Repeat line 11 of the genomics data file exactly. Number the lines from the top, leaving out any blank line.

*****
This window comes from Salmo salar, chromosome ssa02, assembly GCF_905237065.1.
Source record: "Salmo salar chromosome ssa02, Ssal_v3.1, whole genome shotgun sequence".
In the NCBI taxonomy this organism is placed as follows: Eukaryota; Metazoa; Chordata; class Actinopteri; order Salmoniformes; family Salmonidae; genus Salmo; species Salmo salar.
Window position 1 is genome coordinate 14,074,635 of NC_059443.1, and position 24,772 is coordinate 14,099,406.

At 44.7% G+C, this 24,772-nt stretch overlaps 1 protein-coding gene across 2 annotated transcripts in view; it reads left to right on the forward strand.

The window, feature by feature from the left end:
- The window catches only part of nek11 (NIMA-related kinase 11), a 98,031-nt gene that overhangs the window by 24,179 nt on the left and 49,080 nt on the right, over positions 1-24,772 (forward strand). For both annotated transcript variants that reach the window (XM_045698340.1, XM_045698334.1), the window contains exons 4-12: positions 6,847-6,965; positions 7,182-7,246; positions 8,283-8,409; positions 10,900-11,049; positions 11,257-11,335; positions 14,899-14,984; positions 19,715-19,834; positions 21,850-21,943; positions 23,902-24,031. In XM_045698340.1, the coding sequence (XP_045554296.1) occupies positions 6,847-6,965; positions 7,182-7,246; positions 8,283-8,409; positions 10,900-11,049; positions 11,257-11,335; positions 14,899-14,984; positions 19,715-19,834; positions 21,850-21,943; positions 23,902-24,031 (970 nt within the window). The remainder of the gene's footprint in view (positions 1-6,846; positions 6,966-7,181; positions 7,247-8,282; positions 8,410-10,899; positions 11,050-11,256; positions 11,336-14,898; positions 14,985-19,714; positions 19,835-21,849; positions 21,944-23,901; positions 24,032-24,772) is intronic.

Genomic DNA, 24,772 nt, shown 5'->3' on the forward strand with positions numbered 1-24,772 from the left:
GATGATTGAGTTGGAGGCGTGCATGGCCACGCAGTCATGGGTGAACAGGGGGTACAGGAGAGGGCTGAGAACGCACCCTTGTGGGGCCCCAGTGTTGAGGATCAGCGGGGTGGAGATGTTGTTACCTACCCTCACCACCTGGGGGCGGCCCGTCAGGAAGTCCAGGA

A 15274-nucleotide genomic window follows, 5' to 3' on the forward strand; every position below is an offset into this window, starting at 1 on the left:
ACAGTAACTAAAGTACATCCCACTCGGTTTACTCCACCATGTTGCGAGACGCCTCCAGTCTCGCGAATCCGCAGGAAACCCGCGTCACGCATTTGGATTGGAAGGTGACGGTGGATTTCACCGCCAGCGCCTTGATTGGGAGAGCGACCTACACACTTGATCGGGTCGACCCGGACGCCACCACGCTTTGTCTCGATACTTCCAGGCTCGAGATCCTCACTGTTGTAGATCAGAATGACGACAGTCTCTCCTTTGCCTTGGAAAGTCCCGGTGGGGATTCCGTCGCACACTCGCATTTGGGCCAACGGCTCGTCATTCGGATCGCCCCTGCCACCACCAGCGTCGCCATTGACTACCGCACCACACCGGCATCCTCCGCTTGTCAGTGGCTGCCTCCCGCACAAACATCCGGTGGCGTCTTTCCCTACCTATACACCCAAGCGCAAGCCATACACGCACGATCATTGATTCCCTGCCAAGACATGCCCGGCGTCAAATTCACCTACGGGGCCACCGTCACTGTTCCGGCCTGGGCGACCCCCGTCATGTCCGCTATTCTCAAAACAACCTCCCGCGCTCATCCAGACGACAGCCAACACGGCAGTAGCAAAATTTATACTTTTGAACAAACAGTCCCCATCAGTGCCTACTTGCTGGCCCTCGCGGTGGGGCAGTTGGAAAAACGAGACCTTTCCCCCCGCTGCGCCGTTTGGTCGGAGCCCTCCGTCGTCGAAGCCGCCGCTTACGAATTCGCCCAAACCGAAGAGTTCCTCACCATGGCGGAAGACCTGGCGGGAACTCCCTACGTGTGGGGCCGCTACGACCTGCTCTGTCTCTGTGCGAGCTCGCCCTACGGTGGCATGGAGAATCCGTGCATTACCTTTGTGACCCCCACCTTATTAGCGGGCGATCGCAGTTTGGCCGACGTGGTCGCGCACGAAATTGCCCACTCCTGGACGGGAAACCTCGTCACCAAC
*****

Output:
ACAGTAACTAAAGTACATCCCACTCGGTTTACTCCACCATGTTGCGAGACGCCTCCAGTCTCGCGAATCCGCAGGAAACCCGCGTCACGCATTTGGATTGGAAGGTGACGGTGGATTTCACCGCCAGCGCCTTGATTGGGAGAGCGACCTACACACTTGATCGGGTCGACCCGGACGCCACCACGCTTTGTCTCGATACTTCCAGGCTCGAGATCCTCACTGTTGTAGATCAGAATGACGACAGTCTCTCCTTTGCCTTGGAAAGTCCCGGTGGGGATTCCGTCGCACACTCGCATTTGGGCCAACGGCTCGTCATTCGGATCGCCCCTGCCACCACCAGCGTCGCCATTGACTACCGCACCACACCGGCATCCTCCGCTTGTCAGTGGCTGCCTCCCGCACAAACATCCGGTGGCGTCTTTCCCTACCTATACACCCAAGCGCAAGCCATACACGCACGATCATTGATTCCCTGCCAAGACATGCCCGGCGTCAAATTCACCTACGGGGCCACCGTCACTGTTCCGGCCTGGGCGACCCCCGTCATGTCCGCTATTCTCAAAACAACCTCCCGCGCTCATCCAGACGACAGCCAACACGGCAGTAGCAAAATTTATACTTTTGAACAAACAGTCCCCATCAGTGCCTACTTGCTGGCCCTCGCGGTGGGGCAGTTGGAAAAACGAGACCTTTCCCCCCGCTGCGCCGTTTGGTCGGAGCCCTCCGTCGTCGAAGCCGCCGCTTACGAATTCGCCCAAACCGAAGAGTTCCTCACCATGGCGGAAGACCTGGCGGGAACTCCCTACGTGTGGGGCCGCTACGACCTGCTCTGTCTCTGTGCGAGCTCGCCCTACGGTGGCATGGAGAATCCGTGCATTACCTTTGTGACCCCCACCTTATTAGCGGGCGATCGCAGTTTGGCCGACGTGGTCGCGCACGAAATTGCCCACTCCTGGACGGGAAACCTCGTCACCAAC